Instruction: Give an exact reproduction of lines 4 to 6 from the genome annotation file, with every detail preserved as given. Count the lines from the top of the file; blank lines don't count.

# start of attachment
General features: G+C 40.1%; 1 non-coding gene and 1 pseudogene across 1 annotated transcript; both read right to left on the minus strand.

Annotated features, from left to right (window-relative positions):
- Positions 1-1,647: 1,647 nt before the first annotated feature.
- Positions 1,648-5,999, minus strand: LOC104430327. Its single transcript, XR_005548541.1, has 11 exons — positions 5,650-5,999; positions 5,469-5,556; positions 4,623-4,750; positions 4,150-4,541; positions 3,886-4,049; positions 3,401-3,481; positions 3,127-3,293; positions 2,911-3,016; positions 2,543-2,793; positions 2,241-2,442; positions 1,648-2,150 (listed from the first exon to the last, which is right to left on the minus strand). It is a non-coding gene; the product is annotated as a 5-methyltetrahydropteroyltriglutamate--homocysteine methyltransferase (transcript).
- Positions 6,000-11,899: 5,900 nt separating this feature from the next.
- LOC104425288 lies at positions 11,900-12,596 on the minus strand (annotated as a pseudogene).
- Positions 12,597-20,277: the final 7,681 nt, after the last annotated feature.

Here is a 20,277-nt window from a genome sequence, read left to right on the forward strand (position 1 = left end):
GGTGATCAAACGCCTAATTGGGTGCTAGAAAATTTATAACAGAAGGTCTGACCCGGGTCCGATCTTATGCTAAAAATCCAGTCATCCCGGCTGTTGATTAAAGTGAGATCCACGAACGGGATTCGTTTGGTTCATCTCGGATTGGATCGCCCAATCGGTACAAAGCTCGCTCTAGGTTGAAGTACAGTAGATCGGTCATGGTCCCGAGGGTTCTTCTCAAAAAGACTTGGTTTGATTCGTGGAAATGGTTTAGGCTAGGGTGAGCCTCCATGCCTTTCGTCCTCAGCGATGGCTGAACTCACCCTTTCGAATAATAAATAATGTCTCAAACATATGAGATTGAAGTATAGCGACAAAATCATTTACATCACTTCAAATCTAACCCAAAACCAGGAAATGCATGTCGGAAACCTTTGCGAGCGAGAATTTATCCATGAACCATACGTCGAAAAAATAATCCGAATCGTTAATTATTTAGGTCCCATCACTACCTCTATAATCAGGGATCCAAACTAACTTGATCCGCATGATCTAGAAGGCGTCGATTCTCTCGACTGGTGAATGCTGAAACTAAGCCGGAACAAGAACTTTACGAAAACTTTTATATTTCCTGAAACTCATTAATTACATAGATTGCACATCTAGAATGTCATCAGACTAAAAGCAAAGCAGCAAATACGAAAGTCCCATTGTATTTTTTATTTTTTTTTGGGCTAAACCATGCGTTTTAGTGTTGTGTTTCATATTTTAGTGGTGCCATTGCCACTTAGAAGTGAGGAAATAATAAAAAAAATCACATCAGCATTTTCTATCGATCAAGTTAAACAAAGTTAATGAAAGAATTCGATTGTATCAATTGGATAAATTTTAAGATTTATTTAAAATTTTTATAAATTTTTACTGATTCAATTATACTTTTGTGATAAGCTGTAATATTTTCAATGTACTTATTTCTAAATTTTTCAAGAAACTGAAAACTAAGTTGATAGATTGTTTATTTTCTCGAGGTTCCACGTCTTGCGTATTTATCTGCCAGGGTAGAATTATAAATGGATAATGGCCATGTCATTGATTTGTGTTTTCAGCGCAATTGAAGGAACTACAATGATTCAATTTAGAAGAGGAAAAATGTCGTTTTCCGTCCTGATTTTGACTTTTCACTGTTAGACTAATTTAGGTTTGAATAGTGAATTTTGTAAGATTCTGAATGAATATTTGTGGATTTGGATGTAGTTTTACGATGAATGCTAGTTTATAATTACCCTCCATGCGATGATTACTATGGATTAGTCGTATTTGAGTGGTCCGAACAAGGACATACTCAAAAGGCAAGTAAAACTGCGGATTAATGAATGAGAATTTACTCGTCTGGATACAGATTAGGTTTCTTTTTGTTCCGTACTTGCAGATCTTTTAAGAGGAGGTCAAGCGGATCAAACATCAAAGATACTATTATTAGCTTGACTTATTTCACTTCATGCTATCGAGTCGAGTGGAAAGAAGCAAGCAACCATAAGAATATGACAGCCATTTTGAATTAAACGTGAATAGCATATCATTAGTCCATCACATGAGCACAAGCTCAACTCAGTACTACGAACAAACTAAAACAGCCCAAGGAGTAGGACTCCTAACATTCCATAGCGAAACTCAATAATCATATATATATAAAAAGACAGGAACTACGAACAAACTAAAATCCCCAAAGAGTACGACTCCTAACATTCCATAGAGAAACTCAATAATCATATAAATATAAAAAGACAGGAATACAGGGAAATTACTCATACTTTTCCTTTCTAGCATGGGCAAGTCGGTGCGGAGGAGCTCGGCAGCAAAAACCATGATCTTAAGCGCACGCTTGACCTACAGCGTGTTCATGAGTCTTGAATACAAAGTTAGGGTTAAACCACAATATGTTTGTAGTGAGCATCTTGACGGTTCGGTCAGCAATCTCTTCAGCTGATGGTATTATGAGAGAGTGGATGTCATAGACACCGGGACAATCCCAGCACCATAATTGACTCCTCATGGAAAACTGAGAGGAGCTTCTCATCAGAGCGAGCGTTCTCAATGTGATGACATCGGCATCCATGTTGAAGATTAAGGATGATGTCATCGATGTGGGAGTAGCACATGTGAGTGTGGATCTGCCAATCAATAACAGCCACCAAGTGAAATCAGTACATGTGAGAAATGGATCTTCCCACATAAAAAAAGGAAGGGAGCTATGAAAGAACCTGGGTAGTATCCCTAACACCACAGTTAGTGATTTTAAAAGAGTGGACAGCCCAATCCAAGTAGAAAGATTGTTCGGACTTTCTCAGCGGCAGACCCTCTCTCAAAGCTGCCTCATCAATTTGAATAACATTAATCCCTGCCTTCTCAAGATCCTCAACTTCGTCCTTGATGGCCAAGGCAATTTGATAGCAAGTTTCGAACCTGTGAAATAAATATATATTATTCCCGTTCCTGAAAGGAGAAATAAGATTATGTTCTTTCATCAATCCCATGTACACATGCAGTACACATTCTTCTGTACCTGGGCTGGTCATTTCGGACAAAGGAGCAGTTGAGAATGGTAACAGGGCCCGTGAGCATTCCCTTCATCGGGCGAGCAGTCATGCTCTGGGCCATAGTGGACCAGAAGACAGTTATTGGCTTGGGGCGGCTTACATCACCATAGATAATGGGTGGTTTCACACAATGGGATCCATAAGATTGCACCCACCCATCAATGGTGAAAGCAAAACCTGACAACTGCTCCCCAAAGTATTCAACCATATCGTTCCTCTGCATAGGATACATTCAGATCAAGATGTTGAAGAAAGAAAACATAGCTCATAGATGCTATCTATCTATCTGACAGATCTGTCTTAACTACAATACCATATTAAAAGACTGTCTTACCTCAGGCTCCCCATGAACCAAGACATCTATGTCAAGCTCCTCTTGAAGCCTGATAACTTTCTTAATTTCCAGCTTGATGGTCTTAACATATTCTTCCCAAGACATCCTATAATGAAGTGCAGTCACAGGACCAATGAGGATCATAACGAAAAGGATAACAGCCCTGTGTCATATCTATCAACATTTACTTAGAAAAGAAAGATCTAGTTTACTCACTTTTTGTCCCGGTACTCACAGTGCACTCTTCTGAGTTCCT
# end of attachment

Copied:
- Positions 1,648-5,999, minus strand: LOC104430327. Its single transcript, XR_005548541.1, has 11 exons — positions 5,650-5,999; positions 5,469-5,556; positions 4,623-4,750; positions 4,150-4,541; positions 3,886-4,049; positions 3,401-3,481; positions 3,127-3,293; positions 2,911-3,016; positions 2,543-2,793; positions 2,241-2,442; positions 1,648-2,150 (listed from the first exon to the last, which is right to left on the minus strand). It is a non-coding gene; the product is annotated as a 5-methyltetrahydropteroyltriglutamate--homocysteine methyltransferase (transcript).
- Positions 6,000-11,899: 5,900 nt separating this feature from the next.
- LOC104425288 lies at positions 11,900-12,596 on the minus strand (annotated as a pseudogene).